Ah, to be among the glitterati who will descend this week on Art Basel Miami Beach. Nibbling on canapés. Clinking glasses of bubbly. Perusing modern masterpieces. And … writing checks to politicians?
That’s the hope of several 2016 presidential candidates who, on purpose or by happenstance, have scheduled fundraising receptions to coincide with the annual art fair that swells the ranks of South Florida’s moneyed elite.
Republican Jeb Bush, who lives in Coral Gables, is the only one planning an art-themed affair Saturday — “Pop Art, Politics & Jeb” — organized by friend and Miami celeb artist Romero Britto, complete with a custom-made Britto portrait of the candidate with a background of white stars and blue-and-red stripes. Friday night, Bush donors will gather for a $1,000-a-head reception on Key Biscayne.
Democrat Martin O’Malley, the former Maryland governor and sometime guitar player, will appear Wednesday at a $250-a-head fundraiser with live music at a waterfront Miami Beach home so close to the fair that an email inviting donors reads, “If you are heading to Art Basel after, their house is right down the street from the Convention Center.” (About a mile away, but who’s counting?)
Premium content for only $0.99
For the most comprehensive local coverage, subscribe today.
And Democrat Hillary Clinton, the former U.S. secretary of state, plans to be in town Tuesday, raising money in Miami Beach ($1,000 a head) and Pinecrest ($500) in a pair of receptions that fall the day before Art Basel opens its doors to invitation-only VIPs.
The fair itself isn’t involved in any political events. But has the Art Basel crowd — gasp! — gone political?
“I don’t think so,” said Ben Pollara, a Clinton fundraiser from Coral Gables. “Because when people come here for Art Basel, they come here for Art Basel. They’re here to spend money on art, not the Clinton campaign.”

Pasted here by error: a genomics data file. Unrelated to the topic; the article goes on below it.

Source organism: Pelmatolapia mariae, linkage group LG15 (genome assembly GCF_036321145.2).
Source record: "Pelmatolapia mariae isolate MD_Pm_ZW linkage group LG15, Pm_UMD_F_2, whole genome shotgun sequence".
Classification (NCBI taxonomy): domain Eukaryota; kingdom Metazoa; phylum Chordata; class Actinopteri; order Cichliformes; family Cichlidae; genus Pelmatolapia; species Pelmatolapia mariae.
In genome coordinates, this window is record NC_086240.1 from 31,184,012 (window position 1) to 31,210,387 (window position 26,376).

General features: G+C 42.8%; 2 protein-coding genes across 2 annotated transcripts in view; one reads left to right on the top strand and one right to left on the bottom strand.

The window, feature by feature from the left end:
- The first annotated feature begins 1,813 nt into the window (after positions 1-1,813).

When people come here for Art Basel, they come here for Art Basel. They’re here to spend money on art, not the Clinton campaign.
Ben Pollara, Hillary Clinton fundraiser
Clinton’s schedule is dictated by “a lot of other things” more important to her campaign than an art fair, he said, noting candidates’ upcoming fundraising deadline: “It’s just that it’s the end of the year: You only have so many fundraising weeks left, and one of them happens to be during Art Basel. It’s, ‘Oh, s---, Dec. 31 is around the corner.’ ”
Basel draws fans from outside Florida — who can attend political fundraisers back home — and from outside the country — who are barred by U.S. law from contributing to campaigns here.
Locally, builders and investment banks have long used Basel to woo high-end clients. Politicians’ foray into the festivities, however, is a new development.
“There’s been so much happening at Art Basel over the years that nothing surprises me,” said Norman Braman, the billionaire auto dealer and dedicated art collector who is one of the fathers of Art Basel Miami Beach. “The fair draws people from all over the world and all over the United States. There’s a million events and a million parties.”
“I don’t think it bothers anybody” if presidential candidates are trying to get in on the action, added Braman, a top donor to Republican Marco Rubio. “Some of these people that are coming here are obviously very involved politically.”
Some of these people that are coming here are obviously very involved politically.
Norman Braman, Marco Rubio donor
Braman isn’t partaking in the week’s politics, having hosted a fundraiser for Rubio at the Deauville Beach Resort in mid-November that organizers say amassed half a million dollars. In contrast, on the second day Art Basel is open to the general public, Rubio will attend a $20-a-head community rally Saturday in his hometown of West Miami. “We’re doing a fundraiser for the people,” quipped Rubio backer Bernie Navarro of Coral Gables. (Bush held a similar grassroots event in Sweetwater in May.)
With the first primaries taking place in Iowa, New Hampshire, Nevada and South Carolina in February, appearances by presidential candidates in Florida could be limited until closer to the state’s March 15 election.
Details are scarce for Britto’s Bush pop-art event, which was made public when U.S. News & World Report published a 112-slide presentation that Bush’s campaign had given donors in Houston last month. Neither the campaign nor Britto’s spokeswoman would elaborate for this story. Bush’s wife, Columba, is a longtime arts patron, and Britto is a member of Bush’s Hispanic and Miami-Dade campaign leadership teams.
O’Malley’s fundraiser, co-hosted by former Miami Mayor Manny Diaz, comes as the candidate has accepted public financing —a move that usually signals a campaign’s end is near, though Diaz said he’s not worried. Clinton, for her part, is leading the Democratic money race. Her Miami Beach reception is aimed specifically at LGBT supporters; the one in Pinecrest offers a discount for young professionals.
Miami Beach Mayor Philip Levine, a Clinton friend, said he may drop by the first gathering. He said political interest in his city is to be expected amid Art Basel’s affluence.
“It’s a little bit like bees to honey,” he said. “They’re going to swarm.”